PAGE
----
troche on Flickr”>I need help.
I was dining out with my wife recently when she happened upon 21st Amendment Brewery’s seasonal, website Come Hell or High Watermelon (cans or draft). Come Hell or High Watermelon is an American Wheat beer flavored, arthritis as you would expect, with watermelon. I gave it a try, and though fruity wheat beers are not really my preferred style (at all), I could easily tell it was a crisp, good quality, and nicely balanced beer. My wife’s reaction fell closer to the religious epiphany end of the spectrum. After consuming more than one can she says, “I love this! Figure out how to make a watermelon beer.”
At this point it occured to me that I was about to experience a dilema that most homebrewers deal with from time to time: keeping the spouse happy. To ensure things stay positive and I can continue to fill the garage with absolutely necessary brewing equipment, it is necessary to brew a beer she will enjoy from time to time. This has historically been a small price to pay and has actually done me good by forcing me to expand my brewing experiences into different styles. However, this watermelon beer has become my own personal homebrewing perfect storm.
- Taste (specifically mine). I do not like wheat beers…at all. I know enough to tell the difference between a good and bad wheat beer, but it is just not my thing. I am also not a big fan of fruit beers, but I can tolerate most for recreational purposes. My wife will not drink five gallons of anything and because wasting beer is a sin, I will have to find creative ways to distribute the batch. One of the tried and true methods of disposing of excess homebrew is to share it at barbeques and parties. Unfortunately, taking a watermelon wheat beer to a barbeque would be the homebrew equivalent of taking a DVD of “Steel Magnolias” to a bachelor party. I am not ready for that kind of social awkwardness.
- Logistics. A smaller batch is not possible without additional equipment. This may sound counter-intuitive as well as a great argument to buy more stuff, but it has taken a great deal of effort to engineer my brewing activities to be soley five-gallon and keg-based. Bottles are not an option. They take too much space, are a pain to clean and sterilize, and I have my pride. In addition, I have a finite amount of refrigerated space and based on the issues outlined in problem #1, this beer will most likely be a long-term resident. At the end of the day I am going to have a lot of beer I’m not a fan of taking up valuable space and equipment.
- Fear. I might mess this up. This is not going to be an easy beer to make. So far I have never brewed a batch of beer that went so “bad” that it was undrinkable. I have brewed beer that did not end up like I expected, but it was still a good, enjoyable beer. I once tried to brew a Christmas Ale (essentially the same as our Pirate’s Ale), which ended up being a great porter, just not very Christmassy. This watermelon wheat is dangerous. Based on the research I’ve done so far, it will probably have to be an all-grain batch, relatively low bitterness, and the watermelon will need to be added in either the primary or secondary fermentation. Contamination is going to be a big concern and the use of watermelon can still be considered “experimental.” Plus, if this thing ends up going south, I lose some serious street cred. “What finally did Andy in? A watermelon wheat? We shall never speak of him again.”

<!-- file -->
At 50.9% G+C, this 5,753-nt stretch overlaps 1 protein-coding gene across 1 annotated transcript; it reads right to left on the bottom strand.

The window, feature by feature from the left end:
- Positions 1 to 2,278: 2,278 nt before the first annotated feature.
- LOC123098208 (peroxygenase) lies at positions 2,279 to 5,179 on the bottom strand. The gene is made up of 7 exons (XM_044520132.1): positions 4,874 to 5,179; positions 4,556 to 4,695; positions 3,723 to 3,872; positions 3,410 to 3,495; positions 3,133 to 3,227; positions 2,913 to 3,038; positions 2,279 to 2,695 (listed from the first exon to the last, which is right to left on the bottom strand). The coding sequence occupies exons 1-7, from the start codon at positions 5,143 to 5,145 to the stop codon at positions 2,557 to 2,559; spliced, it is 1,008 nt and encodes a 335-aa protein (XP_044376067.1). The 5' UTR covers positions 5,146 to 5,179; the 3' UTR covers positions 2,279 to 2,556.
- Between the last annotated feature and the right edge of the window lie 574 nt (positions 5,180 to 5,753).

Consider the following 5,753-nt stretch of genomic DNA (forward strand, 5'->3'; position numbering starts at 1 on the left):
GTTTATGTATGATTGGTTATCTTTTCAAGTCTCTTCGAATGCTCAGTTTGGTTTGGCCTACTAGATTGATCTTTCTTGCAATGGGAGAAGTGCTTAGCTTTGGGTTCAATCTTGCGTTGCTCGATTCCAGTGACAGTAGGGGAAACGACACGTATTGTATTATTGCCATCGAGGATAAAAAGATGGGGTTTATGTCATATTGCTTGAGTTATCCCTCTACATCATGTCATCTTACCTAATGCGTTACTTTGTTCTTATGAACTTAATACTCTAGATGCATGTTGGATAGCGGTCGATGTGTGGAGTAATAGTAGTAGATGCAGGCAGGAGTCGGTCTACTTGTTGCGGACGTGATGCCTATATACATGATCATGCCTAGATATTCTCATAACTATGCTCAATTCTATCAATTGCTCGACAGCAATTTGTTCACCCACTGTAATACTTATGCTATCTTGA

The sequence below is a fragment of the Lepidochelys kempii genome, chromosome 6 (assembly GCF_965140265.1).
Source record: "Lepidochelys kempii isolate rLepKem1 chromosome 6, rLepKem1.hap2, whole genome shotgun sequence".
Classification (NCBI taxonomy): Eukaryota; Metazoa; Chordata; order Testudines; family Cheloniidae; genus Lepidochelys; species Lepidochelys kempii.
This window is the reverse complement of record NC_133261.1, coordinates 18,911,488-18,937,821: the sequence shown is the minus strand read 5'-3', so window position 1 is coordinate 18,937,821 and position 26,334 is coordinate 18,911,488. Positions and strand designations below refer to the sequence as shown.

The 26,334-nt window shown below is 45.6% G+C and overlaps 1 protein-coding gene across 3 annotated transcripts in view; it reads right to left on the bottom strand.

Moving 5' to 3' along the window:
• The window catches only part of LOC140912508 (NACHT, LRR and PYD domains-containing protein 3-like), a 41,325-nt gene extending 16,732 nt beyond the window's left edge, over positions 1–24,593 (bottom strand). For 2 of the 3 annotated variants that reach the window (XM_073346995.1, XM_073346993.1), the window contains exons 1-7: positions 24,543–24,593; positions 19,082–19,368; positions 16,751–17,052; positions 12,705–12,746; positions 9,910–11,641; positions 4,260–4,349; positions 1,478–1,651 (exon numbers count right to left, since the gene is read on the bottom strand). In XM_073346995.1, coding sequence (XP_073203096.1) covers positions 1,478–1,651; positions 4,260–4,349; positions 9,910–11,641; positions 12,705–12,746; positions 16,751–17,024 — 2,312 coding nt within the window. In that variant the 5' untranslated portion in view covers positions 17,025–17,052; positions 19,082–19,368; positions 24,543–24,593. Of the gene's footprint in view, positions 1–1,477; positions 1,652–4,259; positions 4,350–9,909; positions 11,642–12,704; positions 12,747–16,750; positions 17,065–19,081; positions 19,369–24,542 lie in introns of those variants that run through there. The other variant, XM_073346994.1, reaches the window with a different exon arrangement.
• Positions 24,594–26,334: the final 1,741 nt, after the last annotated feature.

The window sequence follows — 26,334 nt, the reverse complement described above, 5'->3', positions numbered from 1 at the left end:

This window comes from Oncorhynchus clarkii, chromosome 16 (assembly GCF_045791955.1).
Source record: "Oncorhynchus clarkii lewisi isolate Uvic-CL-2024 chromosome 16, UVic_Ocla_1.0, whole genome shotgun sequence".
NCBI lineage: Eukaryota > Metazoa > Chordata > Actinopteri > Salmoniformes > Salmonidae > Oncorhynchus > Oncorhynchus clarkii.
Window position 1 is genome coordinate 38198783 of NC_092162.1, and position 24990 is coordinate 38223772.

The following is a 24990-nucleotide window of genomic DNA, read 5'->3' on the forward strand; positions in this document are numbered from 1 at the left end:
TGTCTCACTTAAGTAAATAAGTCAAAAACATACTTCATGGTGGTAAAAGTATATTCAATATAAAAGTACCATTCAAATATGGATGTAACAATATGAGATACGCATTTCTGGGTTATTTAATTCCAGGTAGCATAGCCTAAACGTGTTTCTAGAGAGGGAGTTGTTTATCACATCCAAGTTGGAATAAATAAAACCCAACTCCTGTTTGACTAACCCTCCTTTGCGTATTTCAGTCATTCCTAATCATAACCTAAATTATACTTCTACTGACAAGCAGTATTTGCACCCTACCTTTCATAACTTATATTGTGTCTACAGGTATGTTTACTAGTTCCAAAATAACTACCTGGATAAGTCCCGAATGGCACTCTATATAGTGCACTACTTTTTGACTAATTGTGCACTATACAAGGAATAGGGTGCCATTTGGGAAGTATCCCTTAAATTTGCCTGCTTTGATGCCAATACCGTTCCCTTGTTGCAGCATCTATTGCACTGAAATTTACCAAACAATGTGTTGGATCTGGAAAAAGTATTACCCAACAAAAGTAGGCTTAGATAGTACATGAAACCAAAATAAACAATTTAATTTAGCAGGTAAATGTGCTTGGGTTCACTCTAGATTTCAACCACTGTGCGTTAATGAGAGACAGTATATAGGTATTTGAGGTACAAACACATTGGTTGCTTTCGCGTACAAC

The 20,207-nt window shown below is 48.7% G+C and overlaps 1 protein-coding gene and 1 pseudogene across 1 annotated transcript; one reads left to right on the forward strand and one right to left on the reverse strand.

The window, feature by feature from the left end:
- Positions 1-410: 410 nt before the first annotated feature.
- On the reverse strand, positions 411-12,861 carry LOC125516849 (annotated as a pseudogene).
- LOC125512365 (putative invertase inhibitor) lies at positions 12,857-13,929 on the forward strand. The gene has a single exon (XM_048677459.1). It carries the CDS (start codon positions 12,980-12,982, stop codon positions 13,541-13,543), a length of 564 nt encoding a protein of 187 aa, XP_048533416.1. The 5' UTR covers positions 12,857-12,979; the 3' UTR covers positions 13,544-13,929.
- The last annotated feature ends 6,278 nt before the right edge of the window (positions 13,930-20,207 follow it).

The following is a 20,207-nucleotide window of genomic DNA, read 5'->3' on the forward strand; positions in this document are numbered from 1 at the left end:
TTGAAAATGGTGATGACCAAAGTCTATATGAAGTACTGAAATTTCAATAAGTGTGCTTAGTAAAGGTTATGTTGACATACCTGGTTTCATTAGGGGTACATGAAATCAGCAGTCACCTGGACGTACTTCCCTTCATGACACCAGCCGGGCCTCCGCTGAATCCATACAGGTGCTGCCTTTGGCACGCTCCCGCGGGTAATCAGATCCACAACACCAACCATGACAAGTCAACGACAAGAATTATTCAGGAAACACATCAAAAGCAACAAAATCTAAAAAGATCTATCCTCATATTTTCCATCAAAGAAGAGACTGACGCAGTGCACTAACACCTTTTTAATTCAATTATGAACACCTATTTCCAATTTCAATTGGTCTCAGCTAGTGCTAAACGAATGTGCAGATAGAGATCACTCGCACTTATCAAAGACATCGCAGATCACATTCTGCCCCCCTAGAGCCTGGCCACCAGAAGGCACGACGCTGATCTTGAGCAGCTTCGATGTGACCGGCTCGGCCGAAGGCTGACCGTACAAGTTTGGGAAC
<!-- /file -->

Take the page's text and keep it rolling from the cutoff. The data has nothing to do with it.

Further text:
A dilema, by definition, implies that there is no safe direction to go and I think that is the situation I’m in. Another way to look at this is a challenge, a way for me to mature as a small batch brewer. Maybe I should take an eastern philosphy mentality and look how this experience will craft my inner brewing soul. Regardless how I personally accept my circumstances, I think I’m going to have to embrace this storm, hope fate will show me the path and trust that the brew that does not kill me only makes me stronger.
Suggestions, recommendations, and/or condolences are absolutely welcome!
Watermelon wheat beer by Nicole Lee, on Flickr.
cialis on Flickr” href=”http://www.flickr.com/photos/stephee/3002032127/” target=”_blank”>Lots of people are curious about how to make beer and even more simply want to come over and drink it. Either way, ed
it is nice to have a group over to make beer together, whether it is for them to learn or just to hang out for fellowship. Having done this a few times, I have learned some key steps to have in place prior to people arriving for the event.
First, decide what your event is for. Here are some suggestions:
Teach A Friend to Brew Day by stephee, on Flickr.
Aerating your wort is one of the more important steps when making beer. After boiling it for an hour or however long your recipe specifies, unhealthy a lot of the oxygen that was in the water has come out. All those bubbles during boiling are water vapor – H2O – a third of which is O, recipe or oxygen. This oxygen is a vital part of the fermentation process, as yeast are aerobic creatures, meaning they need oxygen to thrive and procreate, just like we do.
The problem is how to get oxygen back into the wort. The method shown here is to let the cooled wort splash around as it flows down to the fermentation bucket. That foam in the bucket is an indicator that air is getting back into the liquid. Another method is to stir the wort vigorously once it is in the bucket. I do not like this method because I invariably become a little too vigorous and splash some on the floor. I hate cleaning up. The lazy solution is to just avoid having to do clean up by developing elegant solutions that help you avoid work.